The fraction containing 6-bromoisatin considerably activated caspase-3 and -7 enzymes and induced cell death by apoptosis in both cell lines at approximately 100 µM (0.025 mg/mL) and 200 µM (0.05 mg/mL), much lower concentrations than those required to cause lactate dehydrogenase (LDH) release and necrosis (~1000 to ~2000 µM; Figure 4b,e). For example, the HT29 cells treated with 6-bromoisatin at ~100 µM and 200 µM showed significant increases in caspase-3 and -7 activity, with luminescence values greater than five times the negative (DMSO) control. The light microscopic images from the HT29 cells treated with ~200 µM 6-bromoisatin showed morphological alterations, such as chromatin condensation characteristic of the apoptotic process (Figure 6b). Flow cytometry results (Figure 5) also confirmed that HT29 cells treated with ~100 µM (0.025 mg/mL semi-purified) 6-bromoisatin underwent a significant induction of apoptosis (75.3% ± 14.03% Annexin-V positive, PI negative cells) compared with the DMSO control (6.6% ± 3.43% Annexin-V positive, PI negative). Similarly, ~200 µM 6-bromoisatin, induced apoptosis up to 68.1% ± 17.1%, but also with a 9.7% increase in the number of PI positive necrotic cells, as compared to DMSO control. In contrast, the highest concentrations of 6-bromoisatin (~1000 µM and 2000 µM) caused a high release of LDH indicating necrosis in HT29 cells (Figure 4b) without any sign of apoptosis. HT29 cells incubated with approximately 400 µM of 6-bromoisatin underwent a significant induction of apoptosis, while the increase in LDH release did not reach significance at this concentration (Figure 4b). Caco2 cells treated with the three lowest concentrations of semi-purified 6-bromoisatin (~40 µM, 100 µM and 200 µM) showed a significant induction of apoptosis (Figure 4f), but without any significant increase in the release of LDH compared to the DMSO control (Figure 4e). At the highest concentrations of 6-bromoisatin (~1000 µM and 2000 µM) Caco2 cells underwent a significant increase in LDH release (Figure 4e) with no in increase in caspase-3 and -7 activity.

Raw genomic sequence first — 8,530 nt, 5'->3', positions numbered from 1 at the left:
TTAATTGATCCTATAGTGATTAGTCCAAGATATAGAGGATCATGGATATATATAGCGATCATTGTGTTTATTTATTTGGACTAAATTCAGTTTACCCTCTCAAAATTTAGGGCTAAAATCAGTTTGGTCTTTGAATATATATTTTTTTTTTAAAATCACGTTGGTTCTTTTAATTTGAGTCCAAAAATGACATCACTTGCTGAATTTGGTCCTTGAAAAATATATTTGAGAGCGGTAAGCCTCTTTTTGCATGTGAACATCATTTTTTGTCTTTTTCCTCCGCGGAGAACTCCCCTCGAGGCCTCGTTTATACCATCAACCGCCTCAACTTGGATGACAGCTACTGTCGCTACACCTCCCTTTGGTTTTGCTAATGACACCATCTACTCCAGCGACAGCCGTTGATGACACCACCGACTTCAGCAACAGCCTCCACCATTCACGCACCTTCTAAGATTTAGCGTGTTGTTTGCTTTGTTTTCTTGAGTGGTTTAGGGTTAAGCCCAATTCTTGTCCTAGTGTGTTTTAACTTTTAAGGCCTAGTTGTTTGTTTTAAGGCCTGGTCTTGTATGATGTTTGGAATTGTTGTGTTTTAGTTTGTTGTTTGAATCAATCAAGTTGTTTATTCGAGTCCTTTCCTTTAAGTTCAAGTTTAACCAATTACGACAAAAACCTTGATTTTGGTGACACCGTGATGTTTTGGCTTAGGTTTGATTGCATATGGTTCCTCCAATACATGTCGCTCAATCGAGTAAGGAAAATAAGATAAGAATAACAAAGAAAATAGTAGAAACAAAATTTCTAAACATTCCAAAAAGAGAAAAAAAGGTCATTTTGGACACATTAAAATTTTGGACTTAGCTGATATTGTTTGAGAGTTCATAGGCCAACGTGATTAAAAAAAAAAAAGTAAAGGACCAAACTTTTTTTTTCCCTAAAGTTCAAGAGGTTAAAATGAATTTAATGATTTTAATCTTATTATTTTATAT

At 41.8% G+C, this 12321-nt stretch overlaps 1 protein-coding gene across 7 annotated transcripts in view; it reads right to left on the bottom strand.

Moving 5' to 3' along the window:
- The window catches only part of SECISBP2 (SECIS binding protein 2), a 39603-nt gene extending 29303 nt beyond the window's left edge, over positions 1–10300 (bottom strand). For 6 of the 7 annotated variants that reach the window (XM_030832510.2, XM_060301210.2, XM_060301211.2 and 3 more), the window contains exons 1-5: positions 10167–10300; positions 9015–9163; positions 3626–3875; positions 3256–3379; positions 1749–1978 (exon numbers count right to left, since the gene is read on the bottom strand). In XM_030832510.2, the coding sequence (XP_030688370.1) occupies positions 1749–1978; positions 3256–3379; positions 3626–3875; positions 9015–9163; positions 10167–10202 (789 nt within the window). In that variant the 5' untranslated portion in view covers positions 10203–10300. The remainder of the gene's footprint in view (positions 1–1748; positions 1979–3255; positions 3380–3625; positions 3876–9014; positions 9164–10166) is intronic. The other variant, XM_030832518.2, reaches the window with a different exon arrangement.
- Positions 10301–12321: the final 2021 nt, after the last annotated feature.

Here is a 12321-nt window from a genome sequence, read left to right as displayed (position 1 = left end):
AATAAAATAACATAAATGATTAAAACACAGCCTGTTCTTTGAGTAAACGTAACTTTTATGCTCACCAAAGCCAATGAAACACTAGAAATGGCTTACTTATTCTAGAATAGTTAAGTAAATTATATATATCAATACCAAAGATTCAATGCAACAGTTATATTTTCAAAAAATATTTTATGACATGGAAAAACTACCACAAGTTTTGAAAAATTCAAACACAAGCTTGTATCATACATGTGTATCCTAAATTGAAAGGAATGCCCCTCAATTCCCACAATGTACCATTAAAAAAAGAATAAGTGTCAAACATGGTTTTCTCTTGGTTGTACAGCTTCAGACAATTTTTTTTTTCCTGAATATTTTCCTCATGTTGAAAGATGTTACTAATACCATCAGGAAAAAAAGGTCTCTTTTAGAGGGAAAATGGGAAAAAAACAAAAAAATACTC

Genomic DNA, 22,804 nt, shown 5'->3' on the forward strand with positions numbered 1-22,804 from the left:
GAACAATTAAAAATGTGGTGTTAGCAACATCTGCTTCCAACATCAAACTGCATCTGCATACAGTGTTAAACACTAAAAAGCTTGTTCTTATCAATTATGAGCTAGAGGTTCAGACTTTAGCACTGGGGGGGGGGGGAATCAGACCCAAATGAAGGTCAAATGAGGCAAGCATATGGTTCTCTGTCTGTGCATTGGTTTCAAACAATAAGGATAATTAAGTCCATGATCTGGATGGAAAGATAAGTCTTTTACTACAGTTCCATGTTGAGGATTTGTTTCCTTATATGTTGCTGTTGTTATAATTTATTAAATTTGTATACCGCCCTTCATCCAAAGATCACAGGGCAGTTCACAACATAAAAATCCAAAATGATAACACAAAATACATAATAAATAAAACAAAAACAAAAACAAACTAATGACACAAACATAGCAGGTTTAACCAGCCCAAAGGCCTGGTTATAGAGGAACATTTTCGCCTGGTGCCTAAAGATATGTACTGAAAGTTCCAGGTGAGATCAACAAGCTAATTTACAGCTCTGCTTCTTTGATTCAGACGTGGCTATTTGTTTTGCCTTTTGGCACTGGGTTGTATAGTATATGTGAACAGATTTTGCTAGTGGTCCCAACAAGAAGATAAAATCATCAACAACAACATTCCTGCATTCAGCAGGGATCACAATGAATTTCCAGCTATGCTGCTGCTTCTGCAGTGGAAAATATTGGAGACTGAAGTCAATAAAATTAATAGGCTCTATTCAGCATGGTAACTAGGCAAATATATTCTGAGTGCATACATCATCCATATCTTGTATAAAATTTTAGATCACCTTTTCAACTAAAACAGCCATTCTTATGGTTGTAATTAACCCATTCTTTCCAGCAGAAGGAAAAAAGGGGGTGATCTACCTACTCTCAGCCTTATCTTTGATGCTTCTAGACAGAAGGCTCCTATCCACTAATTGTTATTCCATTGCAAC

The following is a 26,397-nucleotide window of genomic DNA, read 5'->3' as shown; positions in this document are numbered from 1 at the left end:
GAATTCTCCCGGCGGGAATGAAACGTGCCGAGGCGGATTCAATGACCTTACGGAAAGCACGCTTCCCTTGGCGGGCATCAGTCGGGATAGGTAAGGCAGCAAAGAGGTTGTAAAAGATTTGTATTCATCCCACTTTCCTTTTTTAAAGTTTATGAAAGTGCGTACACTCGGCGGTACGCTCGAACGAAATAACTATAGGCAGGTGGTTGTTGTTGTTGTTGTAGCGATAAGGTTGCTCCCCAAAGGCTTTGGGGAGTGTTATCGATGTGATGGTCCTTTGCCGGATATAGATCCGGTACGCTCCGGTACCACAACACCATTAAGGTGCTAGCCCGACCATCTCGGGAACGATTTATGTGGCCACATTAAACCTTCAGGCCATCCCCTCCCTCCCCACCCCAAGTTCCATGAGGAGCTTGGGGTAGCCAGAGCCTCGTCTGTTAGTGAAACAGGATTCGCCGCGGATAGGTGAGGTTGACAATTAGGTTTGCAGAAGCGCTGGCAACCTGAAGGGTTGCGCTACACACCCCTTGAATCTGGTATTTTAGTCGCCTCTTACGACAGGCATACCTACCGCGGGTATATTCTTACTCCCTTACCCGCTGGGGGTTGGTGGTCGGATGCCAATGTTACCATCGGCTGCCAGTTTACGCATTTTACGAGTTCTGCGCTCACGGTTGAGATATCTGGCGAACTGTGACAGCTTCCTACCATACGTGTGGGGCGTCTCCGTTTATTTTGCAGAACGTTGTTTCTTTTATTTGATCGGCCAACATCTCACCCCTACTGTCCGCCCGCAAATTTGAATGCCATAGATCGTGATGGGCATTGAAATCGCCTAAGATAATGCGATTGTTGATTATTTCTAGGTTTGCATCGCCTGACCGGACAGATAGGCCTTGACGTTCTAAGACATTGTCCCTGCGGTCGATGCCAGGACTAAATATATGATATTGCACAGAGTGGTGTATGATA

Our results showed that 6-bromoisatin increased the level of caspase 3/7 in both cell lines, while tyrindoleninone only up-regulated the caspase 3/7 in HT29 cells. 6-Bromoisatin also showed more potency than tyrindoleninone producing higher levels of caspase 3/7 in HT29 cells and indicating high induction of apoptosis in these cells. The morphology of condensed chromatin and haloed areas in nearly all cells from the images was also consistent with this type of cell death. Furthermore, Caco2 cells treated with semi-purified 6-bromoisatin also underwent the induction of apoptosis. Therefore, semi-purified 6-bromoisatin in our study had the most consistent anti-cancer efficacy against both colon cancer cell lines at low concentrations. Necrosis, as indicated by LDH release, was only significantly increased with exposure to the highest concentrations of 6-bromoisatin in both cell lines. Our caspase 3/7 and LDH results suggest that 6-bromoisatin induces cell death by apoptosis at low concentrations, while the apoptotic pathway is terminated at higher concentrations and secondary necrosis or necrosis is being triggered [43,44]. It has been shown that some structurally similar isatin and indole compounds at low concentrations induce apoptosis through the activation of caspase 3 in a range of cell lines [28,45,46]. For example, caspase 3/7 was activated by 5,6,7-tribromoisatin at a concentration of 8 μM in the Jurkat cell line after 5 h . Edwards et al.  showed that caspase 3/7 was up-regulated significantly with approximately 22 μM 6-bromoisatin in KGN cells and apoptosis was also confirmed by Tunnel staining in these cells.